Technology Record - Issue 23: Winter 21/22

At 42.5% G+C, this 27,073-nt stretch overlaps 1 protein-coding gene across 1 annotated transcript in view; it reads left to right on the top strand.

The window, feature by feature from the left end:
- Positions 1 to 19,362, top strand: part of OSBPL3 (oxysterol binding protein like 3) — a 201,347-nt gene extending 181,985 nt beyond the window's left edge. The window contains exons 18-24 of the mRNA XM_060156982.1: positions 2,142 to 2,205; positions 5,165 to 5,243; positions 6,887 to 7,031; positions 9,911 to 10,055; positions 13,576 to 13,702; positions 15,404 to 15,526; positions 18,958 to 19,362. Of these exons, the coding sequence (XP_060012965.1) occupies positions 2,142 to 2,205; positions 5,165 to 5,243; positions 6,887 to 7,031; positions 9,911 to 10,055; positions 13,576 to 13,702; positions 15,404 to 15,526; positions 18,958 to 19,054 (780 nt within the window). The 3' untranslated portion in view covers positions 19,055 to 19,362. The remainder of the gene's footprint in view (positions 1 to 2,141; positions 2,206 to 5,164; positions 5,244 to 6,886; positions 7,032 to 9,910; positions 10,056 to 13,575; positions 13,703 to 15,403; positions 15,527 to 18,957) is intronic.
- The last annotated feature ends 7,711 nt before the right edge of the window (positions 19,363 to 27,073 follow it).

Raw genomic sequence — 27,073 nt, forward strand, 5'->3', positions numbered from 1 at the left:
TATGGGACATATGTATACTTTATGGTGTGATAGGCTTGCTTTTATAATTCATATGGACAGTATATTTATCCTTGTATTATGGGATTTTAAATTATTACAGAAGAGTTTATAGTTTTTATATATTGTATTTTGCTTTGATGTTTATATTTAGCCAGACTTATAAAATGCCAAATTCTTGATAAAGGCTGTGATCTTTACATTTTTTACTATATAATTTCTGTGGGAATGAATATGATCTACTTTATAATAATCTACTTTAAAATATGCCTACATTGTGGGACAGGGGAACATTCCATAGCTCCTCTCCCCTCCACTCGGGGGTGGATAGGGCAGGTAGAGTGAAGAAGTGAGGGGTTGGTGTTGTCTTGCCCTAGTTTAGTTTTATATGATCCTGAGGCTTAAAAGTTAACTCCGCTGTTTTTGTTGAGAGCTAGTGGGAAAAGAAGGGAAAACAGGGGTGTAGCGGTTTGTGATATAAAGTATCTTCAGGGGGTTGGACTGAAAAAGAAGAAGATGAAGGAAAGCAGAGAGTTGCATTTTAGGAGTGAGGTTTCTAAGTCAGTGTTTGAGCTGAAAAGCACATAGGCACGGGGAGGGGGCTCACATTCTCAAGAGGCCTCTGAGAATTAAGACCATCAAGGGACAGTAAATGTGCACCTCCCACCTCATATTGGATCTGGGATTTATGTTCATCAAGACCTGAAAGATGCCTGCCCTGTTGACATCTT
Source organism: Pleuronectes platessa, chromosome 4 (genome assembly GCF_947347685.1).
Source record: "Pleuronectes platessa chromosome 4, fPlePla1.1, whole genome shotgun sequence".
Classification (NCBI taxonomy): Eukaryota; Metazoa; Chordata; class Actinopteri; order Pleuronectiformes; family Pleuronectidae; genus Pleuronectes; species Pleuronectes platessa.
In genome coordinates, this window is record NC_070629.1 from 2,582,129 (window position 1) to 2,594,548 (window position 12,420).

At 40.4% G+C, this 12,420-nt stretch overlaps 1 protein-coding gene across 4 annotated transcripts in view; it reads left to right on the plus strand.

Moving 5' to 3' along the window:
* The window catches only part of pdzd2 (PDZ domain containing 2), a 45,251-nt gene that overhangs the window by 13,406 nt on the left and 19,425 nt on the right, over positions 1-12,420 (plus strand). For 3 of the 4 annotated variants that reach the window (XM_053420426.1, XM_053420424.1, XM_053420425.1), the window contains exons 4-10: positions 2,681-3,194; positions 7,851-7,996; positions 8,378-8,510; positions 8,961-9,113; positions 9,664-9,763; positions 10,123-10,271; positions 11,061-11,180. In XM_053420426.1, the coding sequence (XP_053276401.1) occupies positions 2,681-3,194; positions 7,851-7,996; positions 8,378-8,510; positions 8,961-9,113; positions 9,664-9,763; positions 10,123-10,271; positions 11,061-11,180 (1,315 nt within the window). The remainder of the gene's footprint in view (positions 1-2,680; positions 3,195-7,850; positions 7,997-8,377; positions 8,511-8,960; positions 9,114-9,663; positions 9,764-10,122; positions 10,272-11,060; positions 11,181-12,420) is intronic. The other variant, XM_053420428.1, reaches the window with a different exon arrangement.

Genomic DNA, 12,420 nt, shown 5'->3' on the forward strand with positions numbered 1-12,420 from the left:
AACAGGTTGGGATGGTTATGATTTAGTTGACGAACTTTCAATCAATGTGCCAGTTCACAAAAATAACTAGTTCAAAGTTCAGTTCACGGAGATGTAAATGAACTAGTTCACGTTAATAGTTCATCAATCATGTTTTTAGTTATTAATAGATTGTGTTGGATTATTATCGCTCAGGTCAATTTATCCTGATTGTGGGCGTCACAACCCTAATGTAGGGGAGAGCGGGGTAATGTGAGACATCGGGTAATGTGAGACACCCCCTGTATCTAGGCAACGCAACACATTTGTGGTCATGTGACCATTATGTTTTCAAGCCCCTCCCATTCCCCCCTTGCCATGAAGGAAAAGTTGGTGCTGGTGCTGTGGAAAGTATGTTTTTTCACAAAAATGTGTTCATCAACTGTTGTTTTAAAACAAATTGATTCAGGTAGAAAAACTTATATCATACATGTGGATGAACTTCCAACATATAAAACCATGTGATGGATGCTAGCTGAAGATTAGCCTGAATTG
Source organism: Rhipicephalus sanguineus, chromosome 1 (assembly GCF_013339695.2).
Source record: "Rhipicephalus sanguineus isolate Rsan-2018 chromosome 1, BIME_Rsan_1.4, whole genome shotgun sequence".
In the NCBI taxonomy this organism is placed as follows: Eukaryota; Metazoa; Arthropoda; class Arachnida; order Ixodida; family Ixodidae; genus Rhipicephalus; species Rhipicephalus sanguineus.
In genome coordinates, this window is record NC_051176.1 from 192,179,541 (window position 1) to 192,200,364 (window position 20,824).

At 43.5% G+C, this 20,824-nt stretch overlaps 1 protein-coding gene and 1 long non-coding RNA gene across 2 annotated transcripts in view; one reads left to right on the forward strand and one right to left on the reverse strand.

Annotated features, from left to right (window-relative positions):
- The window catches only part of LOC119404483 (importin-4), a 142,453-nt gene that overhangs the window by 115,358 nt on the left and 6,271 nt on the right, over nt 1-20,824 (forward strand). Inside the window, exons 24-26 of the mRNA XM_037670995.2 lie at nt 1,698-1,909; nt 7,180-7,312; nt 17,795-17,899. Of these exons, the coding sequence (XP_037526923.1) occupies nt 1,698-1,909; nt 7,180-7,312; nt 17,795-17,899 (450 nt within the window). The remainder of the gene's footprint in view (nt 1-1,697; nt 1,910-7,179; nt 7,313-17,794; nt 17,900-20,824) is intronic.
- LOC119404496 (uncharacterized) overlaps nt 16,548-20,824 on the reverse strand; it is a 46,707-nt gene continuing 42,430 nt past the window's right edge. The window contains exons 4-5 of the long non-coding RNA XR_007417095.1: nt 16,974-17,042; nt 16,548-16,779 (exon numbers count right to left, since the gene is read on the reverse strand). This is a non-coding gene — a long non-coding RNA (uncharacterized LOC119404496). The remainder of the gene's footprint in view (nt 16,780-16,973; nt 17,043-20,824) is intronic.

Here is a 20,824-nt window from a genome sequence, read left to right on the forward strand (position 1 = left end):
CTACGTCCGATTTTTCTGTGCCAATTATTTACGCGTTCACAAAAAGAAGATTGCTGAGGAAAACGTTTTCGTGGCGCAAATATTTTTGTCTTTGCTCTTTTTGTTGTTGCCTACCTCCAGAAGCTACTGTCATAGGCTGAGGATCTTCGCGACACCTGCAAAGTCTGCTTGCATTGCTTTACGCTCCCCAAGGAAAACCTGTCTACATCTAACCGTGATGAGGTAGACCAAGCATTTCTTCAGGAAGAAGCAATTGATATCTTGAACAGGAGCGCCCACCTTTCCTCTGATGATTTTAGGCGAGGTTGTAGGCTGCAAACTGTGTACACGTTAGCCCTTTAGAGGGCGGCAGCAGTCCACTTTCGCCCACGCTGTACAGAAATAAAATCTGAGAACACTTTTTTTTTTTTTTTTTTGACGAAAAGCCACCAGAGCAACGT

171 essence, it is software that prevents scripts being loaded directly from the browser, which is the primary way malware is delivered to the ultimate victim. Cybercriminals have long understood that the retailer will have security routines, sandboxing and anti-malware detection that will look for malicious scripts and harmful content. Attacks are built to elude these defences. But client-side protection is different. First, companies can leverage solutions that automate Configuration Service Provider (CSP) and Subresource Integrity (SRI) configurations which will trap many such attacks – instead of gaining the keys to the network, the attackers find themselves locked in an empty vault. SRI is a security feature that allows an organisation’s browser to distinguish if the files being retrieved have been maliciously altered. While methods such as HTTP Strict Transport Security or Transport Layer Security help keep the server secure, they don’t do the same for content. A content security policy helps improve security by defining which content sources are approved and can be loaded by the browser. However, SRI differs from CSP in that it provides a cryptographic hash that the fetched file is required to match. This can be useful if an attacker gains access to web files delivered through a third-party service and injects arbitrary content. That injection will still get trapped, as it lacks the cryptographic hash which the network is expecting. Not all web application firewalls include client-side protection, so it may be time for retail organisations to examine their web app security posture to determine if they have the right tools in place to deter attacks. With a growing number of successful cyberattackers, the assumption should always be when, not if, an attack will occur – and preparedness is the best remedy. Chris Hill is regional vice president of public cloud and strategic partners international at Barracuda Networks R E TA I L & C PG